Save the date for a polo match, luncheon and silent auction to benefit the National Sporting Library & Fine Art Museum in Upperville, VA. The event will begin at 12:30 p.m. on Sept. 19 at the Virginia International Polo Club and will feature prominent players from Argentina, Chile and the U.S. Tickets and tailgate spaces are available starting at $100. Contact Kate Robbins at 540-687-5053 or for more information.
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Drunken Driving Convictions Based on False Tests

Nearly 400 drunken driving convictions in DC were based on flawed test results, as the machines to check a person’s alcohol level were improperly adjusted by city police.

Half of those convicted, since the fall of 2008, received jail time, according to the Washington Post. The jailed defendants normally served at least five days, DC Attorney General Peter Nickles said, in a Washington Post article.

Nickles’ office has been notifying the convicted drivers, which has led to at least one lawsuit against the District, the Post article said.

During the time of the drunken driving convictions, all 10 of the breath tests used by DC police were incorrect and would show a driver’s blood-alcohol content to be around 20 percent higher than it actually was, according to the Washington Post. An officer improperly setting the baseline alcohol concentration levels in the machines caused the problem.

The breath equipment has since been replaced by another brand and the District has begun to implement stricter standards for testing the accuracy of machines, according to the Washington Post.

The inaccurate results emerged after 1,100 prosecutions that relied heavily on breath test results were reviewed, the Post article said.

Wal-Mart Negotiates First DC Area Store

Wal-Mart is negotiating opening its first store in D.C. on New York Avenue N.E. near the intersection of Bladensburg Road.

The chain has been interested in opening a store in the District for years but has not yet signed a lease for the land that is believed to be owned by a family in the taxicab business, according to the Washington Post.

Currently, various auto part shops and the Skylark Lounge, a strip club are on the property.

Unlike other locations Wal-Mart has considered in the past – such as property in Anacostia – a store on New York Avenue would likely require no city subsidies or zoning charges. This could allow the company to avoid the political concerns it attracts due to uneasy relations with organized labor.

The addition of a Wal-Mart could help send shoppers and sales taxes to the suburbs. It would also offer a large number of jobs, since Wal-Mart is one of the nation’s largest employers with about 1.4 million employees, as of March 2010.

Trash Collection Schedule to Change with Triple-Digit Temps

D.C. Department of Public Works’ crews will begin trash and recycling collections one hour earlier this week, due to the weather forecast of close-to-triple-digit temperatures and unhealthy air quality.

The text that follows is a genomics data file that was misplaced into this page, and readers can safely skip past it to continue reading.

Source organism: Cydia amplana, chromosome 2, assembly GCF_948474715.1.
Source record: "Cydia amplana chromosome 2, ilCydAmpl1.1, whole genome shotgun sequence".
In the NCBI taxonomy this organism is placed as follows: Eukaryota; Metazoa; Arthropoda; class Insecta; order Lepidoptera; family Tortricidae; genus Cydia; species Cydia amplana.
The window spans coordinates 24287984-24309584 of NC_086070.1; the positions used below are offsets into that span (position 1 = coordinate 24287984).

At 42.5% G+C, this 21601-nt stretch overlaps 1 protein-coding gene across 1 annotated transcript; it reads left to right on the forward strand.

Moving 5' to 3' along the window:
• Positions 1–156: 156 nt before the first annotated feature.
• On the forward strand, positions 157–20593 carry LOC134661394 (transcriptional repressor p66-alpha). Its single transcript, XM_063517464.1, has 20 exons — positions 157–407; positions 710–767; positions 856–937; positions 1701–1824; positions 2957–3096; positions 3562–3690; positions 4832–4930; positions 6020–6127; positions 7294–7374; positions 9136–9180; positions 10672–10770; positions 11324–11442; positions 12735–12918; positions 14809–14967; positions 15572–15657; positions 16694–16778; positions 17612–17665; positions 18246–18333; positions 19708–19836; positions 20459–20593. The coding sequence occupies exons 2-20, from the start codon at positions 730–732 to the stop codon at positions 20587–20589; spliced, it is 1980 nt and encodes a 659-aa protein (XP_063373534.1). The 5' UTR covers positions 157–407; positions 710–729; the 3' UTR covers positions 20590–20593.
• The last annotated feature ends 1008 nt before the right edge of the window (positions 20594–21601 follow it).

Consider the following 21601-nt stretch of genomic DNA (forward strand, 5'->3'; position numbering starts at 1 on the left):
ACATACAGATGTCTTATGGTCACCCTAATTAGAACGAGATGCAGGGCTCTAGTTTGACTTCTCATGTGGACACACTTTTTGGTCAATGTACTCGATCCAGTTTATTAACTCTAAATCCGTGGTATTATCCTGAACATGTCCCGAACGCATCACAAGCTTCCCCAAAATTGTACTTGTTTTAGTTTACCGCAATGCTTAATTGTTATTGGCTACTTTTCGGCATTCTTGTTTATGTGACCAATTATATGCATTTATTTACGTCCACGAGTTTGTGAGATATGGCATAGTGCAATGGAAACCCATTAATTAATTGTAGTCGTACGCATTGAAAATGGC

Garbage collection trucks will start picking up trash and recycling at 6 a.m. Wednesday, the DPW announced.

Throughout the summer, crews will begin their work at 6 a.m. when the temperature is predicted to be above 90 degrees or the Metropolitan Washington Council of Governments announces a day with unhealthy air quality. DPW hopes this will alleviate strain on the environment and public health.

Collections for Monday were also suspended because of Independence Day, so trash and recycling pick-up date will “slide” one day. For example, Monday’s collections will “slide” a day and be picked up on Tuesday.

In neighborhoods that have twice-a-week collections, Monday and Thursday’s collections will be collected on Tuesday and Friday, Tuesday and Friday’s collections will be made Wednesday and Saturday.

Read the Department of Public Works announcement here.

Cheaper SmarTrip Cards Coming in August

Metro rail and bus riders can expect to see changes in terms of pricing for SmarTrip cards and paper fare cards over the next few months.

The transit agency plans to decrease the price of the SmarTrip card and increase the cost of a rail trip for users of paper fare cards in order to encourage riders to use the reusable plastic cards, the Washington Examiner reports.

SmarTrip cards will drop in price from $5 to $2.50 on Aug. 29, but Metro riders may want to consider all their fare options before purchasing one. Other changes to SmarTrip are expected in the fall.

Metro decided to reduce the SmarTrip card cost to decrease the burden on riders caused by the new fare increases, the Examiner said.

Metro initiated the first phase of fare hikes on June 27 and plans to further increase them later this summer. One such increase will be an extra 25-cent charge per rail trip for users of paper fare cards, beginning Aug. 1.

Bus riders who use cash instead of a SmarTrip card already pay a 20-cent differential. They also lose the transfer discount when switching from train to bus or bus to bus.

The transit agency will lose 90 cents on each SmarTrip card sale after the cost drops to $2.50, since it costs Metro $3.40 to make each card.